Ray Bradbury wrote the first draft of Fahrenheit 451 (1953) on a coin-operated typewriter that charged 10 cents for every 30 minutes, costing him $9.80.
Nishiyama Onsen Keiunkan is a hotel in Japan, that has been running for over 1300 years, ever since it began in 705. It has been ran over 52 generations by the same family, which still operates it today.
In 2017, a man in Texas purchased a working Sherman tank and parked it outside his house. After sending a “sternly worded letter” and realizing that they couldn’t tow the vehicle, the local HOA began issuing parking tickets on the tank. The owner left it there for two more weeks out of spite.
A 1992 Japanese TV show combined English lessons with gymnastic exercise programs. On the show, three gymnasts would perform synchronized exercises while chanting phrases like, “Hasta la vista, baby,” “Spare me my life!”, “I was robbed by two men!”, and “I have a bad case of diarrhea.”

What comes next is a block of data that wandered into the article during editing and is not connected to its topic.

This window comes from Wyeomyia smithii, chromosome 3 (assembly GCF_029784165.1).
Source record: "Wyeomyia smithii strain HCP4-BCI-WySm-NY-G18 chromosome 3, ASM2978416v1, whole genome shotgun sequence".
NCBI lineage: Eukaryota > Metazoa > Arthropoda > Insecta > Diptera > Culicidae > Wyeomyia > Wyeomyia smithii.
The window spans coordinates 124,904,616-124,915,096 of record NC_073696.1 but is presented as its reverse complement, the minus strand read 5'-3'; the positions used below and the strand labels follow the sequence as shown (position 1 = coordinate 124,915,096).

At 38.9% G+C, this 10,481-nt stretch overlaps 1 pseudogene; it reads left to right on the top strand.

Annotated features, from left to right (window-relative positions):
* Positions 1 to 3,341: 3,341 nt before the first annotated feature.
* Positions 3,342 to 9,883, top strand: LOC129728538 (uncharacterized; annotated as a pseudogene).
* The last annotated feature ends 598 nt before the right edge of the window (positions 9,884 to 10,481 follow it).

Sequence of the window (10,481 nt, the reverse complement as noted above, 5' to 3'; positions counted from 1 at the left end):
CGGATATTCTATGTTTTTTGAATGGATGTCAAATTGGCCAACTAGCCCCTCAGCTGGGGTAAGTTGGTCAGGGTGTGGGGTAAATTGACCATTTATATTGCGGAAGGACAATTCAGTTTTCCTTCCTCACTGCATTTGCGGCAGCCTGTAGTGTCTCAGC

When you see CNN playing in airport terminals you’re actually watching a special version of the channel CNN produces just for airports. Is it just regular CNN with no mention at all of missing flights and aviation disasters when they occur. The network’s digital on-screen graphics are designed larger than industry standards, to allow readability of fonts at a distance.
In 2005, to protest against conditions in the cocoa industry, a Dutch reporter ate 17 chocolate bars then asked to be arrested and tried for child slavery. The judge wouldn’t convict him, and the reporter went on to found Tony’s Chocolonely company.
Patrick’s Pub and Grill is a bar located on the border of Georgia and Tennessee. It’s split between the two states; the Georgia half is in a “dry county”, meaning that any alcohol purchased at the bar on the Tennessee side cannot be brought to the Georgia side where the restrooms are.
Tibor Rubin, a Hungarian Jew, was captured by the Nazis and sent to Mauthausen Concentration Camp in 1944. He vowed to join the US Army upon liberation; he did, and went on to received the Medal of Honor in Korea, being imprisoned again in a Chinese POW camp.
In the 1920s, one reason corsets went out of style was because they were made of lots of metal which was needed for tools during WWI. The U.S War Industries Board even asked women to stop buying them which helped them save enough metal to build two battleships.
In 1903 Horatio Nelson Jackson, Sewall K. Crocker, and Bud the Pit Bull became the first people to drive across the US in a 20 HP Winton touring car. The trip took 64 days, it started in SF and ended in NY. By the end of the trip there were only a few original parts left on the vehicle.